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Vance & Nancy Burrow – In the 80s Park Ranger Mike Bachelor used to police the Bears track checking for dogs illegally entering the Leeuwin-Naturaliste National Park. He disliked dogs and used to stand on the Bears track with his arms folded checking surfers cars for dogs. He would tell us to leave with our dog Papaya, but there was no way we were leaving if the waves were good. We would say to him “is our dog violating National Park air space?”

Editor’s note: Richie Myers told me about a SW surfer who used to sit his dog in the middle seat of his ute with a cap on, to get past the ranger.

Photo: 1977 Vance & Nance Burrow’s ‘Huey’ the VW checking the surf and ‘Papaya’ the dog checking the camera. Burrow family pic.

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Coming soon Three Bears surf break & track in the 80s.

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1969 Billeting arrangements Aust Surfing Titles

Western Australia hosted the Australian Surf Riding Championships for the first time in May 1969.

Major WA board clubs billeted many eastern states surfers here for the Australian titles. The billeting arrangements were coordinated by WASRA and President Ron ‘Doc’ Naylor.

Image: 1969 WASRA billeting arrangements. Image credit Sunday Times.

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Floreat youngsters Ross Utting & David ‘Bull’ Moss from the City Beach Club hosted South Australian surfers Alistair Boot & Graham Symonds.

Ross UttingBull & I took the boys down south for the contest. I remember Ali bagging gutless WA waves while we were surfing pre contest at Yallingup. He got his comeuppance a couple of days later when he was nearly decapitated by his board when mowed down by a big wave at Margaret. Ali spent the rest of the week walking around with a bleeding tea towel on his head.

In Bali some 40 years later South Australian surfer Clint Habib told me that Ali has been scarred for life by the experience of big Margs & still hears the roaring freight train sound in his nightmares.

Photo: L-R 1969 Floreat locals Ross Utting & Dave Moss with SA competitors Ali Boot & Graham Symonds. Photo credit Ross Utting.

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Subiaco brothers Jim & Bruce King from the City Beach Club billeted World champion Nat Young & NSW champion Ted Spencer.

Bruce KingI drove to Perth airport to pick up our eastern states billets late at night. When I got there WASRA President Doc Naylor allocated Nat & Ted to our family. I was stoked to have them staying at our parent’s place.

Jim KingI didn’t go to the airport and had no idea who had been allocated to our parent’s place in Subi, so I was really surprised when I called in next morning and found mum serving a cooked brekkie to Nat & Ted. NSW surfboard manufacturer Shane Stedman (Shane Surfboards) used to come around & pick up the lads for surf commitments and chase mum around the Hills Hoist clothesline.

Photos: 1969 Nat & Ted at King residence in Subiaco. Photos courtesy of King family.

Top: (Left) Ted & Nat. (Right) Ted, Mrs King & Nat. Bottom: (Left) Ted, Jim & Nat. (Right) Nat & Jim.

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Contest rounds which were held at Scarborough & Margaret River with finals completed at Yallingup.

Misfortune struck some of the visitors at the Australian Surfing Titles down south. Nat Young (NSW) broke his favourite surfboard in the big swell at Margaret River. Alistair Boot (SA) was hit by a flying board at Margaret River and needed 19 stitches in his head. Ali went home with a sore head.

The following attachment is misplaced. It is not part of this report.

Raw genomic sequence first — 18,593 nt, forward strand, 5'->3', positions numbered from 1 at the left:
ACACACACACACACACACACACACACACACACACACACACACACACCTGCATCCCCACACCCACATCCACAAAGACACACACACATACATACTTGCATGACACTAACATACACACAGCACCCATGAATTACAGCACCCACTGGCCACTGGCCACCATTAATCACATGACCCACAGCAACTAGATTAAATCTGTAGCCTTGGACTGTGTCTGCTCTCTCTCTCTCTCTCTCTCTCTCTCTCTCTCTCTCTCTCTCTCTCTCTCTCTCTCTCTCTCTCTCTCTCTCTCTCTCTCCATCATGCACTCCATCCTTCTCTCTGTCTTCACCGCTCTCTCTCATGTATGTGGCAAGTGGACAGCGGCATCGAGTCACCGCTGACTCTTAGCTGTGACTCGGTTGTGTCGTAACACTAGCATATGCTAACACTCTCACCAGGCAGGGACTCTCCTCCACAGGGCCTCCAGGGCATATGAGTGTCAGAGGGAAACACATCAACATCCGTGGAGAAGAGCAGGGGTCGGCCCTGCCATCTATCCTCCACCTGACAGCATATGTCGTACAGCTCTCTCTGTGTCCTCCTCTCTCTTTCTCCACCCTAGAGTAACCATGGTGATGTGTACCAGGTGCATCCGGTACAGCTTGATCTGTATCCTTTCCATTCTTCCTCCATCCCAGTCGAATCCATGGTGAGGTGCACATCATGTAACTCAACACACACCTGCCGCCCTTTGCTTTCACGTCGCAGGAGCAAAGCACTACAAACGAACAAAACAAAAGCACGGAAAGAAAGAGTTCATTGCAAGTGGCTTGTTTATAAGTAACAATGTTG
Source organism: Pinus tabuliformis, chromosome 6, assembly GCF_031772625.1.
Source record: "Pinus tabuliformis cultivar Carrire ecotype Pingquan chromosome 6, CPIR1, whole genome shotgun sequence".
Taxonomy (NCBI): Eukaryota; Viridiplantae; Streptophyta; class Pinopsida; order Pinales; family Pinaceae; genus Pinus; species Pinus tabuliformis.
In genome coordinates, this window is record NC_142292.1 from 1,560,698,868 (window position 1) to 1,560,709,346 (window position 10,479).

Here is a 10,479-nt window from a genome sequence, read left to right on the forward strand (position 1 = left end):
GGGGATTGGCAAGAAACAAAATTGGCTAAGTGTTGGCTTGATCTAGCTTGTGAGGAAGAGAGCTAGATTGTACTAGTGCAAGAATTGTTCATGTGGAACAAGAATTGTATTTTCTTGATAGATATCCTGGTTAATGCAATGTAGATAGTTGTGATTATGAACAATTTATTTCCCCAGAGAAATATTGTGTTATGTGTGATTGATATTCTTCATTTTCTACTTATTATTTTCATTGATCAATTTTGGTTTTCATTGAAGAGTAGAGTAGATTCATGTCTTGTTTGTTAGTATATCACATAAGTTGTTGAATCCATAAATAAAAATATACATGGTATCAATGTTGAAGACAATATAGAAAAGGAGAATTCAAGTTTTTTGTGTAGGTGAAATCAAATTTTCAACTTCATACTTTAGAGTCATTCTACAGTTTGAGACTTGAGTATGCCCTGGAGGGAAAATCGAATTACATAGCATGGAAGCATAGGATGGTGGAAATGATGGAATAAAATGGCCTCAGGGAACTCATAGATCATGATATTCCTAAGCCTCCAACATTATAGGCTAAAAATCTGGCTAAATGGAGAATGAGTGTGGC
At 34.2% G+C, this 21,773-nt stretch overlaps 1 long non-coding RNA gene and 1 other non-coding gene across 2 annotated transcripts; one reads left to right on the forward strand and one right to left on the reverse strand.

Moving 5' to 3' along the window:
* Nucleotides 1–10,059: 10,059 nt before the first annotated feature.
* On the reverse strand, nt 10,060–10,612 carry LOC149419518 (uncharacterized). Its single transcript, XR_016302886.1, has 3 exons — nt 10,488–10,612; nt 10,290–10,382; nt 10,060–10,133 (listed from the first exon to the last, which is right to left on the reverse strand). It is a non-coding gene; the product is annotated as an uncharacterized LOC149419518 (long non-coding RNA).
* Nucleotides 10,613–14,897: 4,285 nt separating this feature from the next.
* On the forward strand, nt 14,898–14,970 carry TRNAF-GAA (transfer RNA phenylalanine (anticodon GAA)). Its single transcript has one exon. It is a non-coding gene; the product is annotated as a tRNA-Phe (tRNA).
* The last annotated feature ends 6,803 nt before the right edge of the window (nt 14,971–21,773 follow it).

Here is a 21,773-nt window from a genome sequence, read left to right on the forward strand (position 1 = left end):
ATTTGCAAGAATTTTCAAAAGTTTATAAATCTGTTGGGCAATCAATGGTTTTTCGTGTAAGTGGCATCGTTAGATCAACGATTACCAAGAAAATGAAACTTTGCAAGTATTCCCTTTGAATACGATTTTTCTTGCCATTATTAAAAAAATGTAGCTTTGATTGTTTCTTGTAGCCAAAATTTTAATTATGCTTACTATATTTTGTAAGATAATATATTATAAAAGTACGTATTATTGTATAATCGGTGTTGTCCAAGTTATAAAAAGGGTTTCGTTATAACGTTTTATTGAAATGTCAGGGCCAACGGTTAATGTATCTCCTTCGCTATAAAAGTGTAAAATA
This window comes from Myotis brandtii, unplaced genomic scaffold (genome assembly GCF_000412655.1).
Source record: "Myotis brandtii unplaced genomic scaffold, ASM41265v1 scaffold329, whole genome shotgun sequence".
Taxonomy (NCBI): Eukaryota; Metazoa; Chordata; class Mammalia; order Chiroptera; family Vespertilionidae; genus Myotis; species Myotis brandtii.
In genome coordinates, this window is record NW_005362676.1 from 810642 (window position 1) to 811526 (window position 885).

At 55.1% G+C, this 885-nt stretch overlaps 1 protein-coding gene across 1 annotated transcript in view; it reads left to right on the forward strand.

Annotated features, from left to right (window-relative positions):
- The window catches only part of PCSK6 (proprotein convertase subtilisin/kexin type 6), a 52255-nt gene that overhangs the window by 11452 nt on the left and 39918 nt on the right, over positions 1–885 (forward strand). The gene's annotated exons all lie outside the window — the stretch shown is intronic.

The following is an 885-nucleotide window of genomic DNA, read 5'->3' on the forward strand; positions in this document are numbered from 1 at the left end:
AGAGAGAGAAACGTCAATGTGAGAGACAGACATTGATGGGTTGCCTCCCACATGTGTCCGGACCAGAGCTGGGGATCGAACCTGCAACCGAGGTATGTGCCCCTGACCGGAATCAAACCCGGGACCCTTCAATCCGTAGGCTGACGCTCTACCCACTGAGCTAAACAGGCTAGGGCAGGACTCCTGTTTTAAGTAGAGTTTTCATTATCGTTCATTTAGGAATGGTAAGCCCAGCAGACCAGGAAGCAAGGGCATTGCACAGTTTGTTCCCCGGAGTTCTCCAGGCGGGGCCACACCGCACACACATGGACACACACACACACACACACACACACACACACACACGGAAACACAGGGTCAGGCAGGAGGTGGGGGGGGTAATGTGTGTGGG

Images: L-R 1969 mixed fortunes Nat Young (NSW) broken board & Alistair Boot (SA) head injury. Image courtesy of WA Newspapers.

1969 Aust Titles WA - Nat Young (NSW) & Ali Boot (SA) injuries - WA News (1)

Jim KingContest head honcho Doc Naylor recruited me as a contest official for the rounds held at Margaret River. I got the job of chaperoning the girls out in big waves at Main Break. The girls weren’t happy being sent out there & neither was I. Every time we spotted a big dark swell line on the horizon, we would paddle towards the middle bay to avoid getting cleaned up. It was great seeing Oz’s best surfers up close, but my wife Kath wasn’t too impressed, as we were on our honey moon at the time (-:

Photo: 1969 unidentified competitor surfing a solid left at Marg’s Main Break. Ric Chan pic.

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On completion of the successfully run contest, an Award Night function was held at Caves House Yallingup. It was attended by surfers, officials and friends. Peter Drouyn & other talented surfers entertained the troops. The next day the wind was on-shore and the visitors started heading home to their respective States.

Contest results and photos will be included in surf journo/photographer Ric Chan’s coverage of the ’69 Oz Surfing Titles. Ric’s SDS article is coming soon.

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Origin of skateboarding in WA by John Harbison & Charlie Roper

Skateboarding was probably born sometime in the late 1940s, or early 1950s, when surfers in California wanted something to do when the waves were flat. No one knows who made the first board; it seems that several people came up with similar ideas at around the same time. Source: Wikipedia.

Photo: Early homemade skateboards courtesy of Skateboard Hall of Fame USA.

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WA surfing pioneers Terry ’Horse’ Williams and Brian ‘Blackballs’ Cole introduced the concept to WA on their return from California in the early 60s. They had seen skateboards in action while touring the west coast of USA.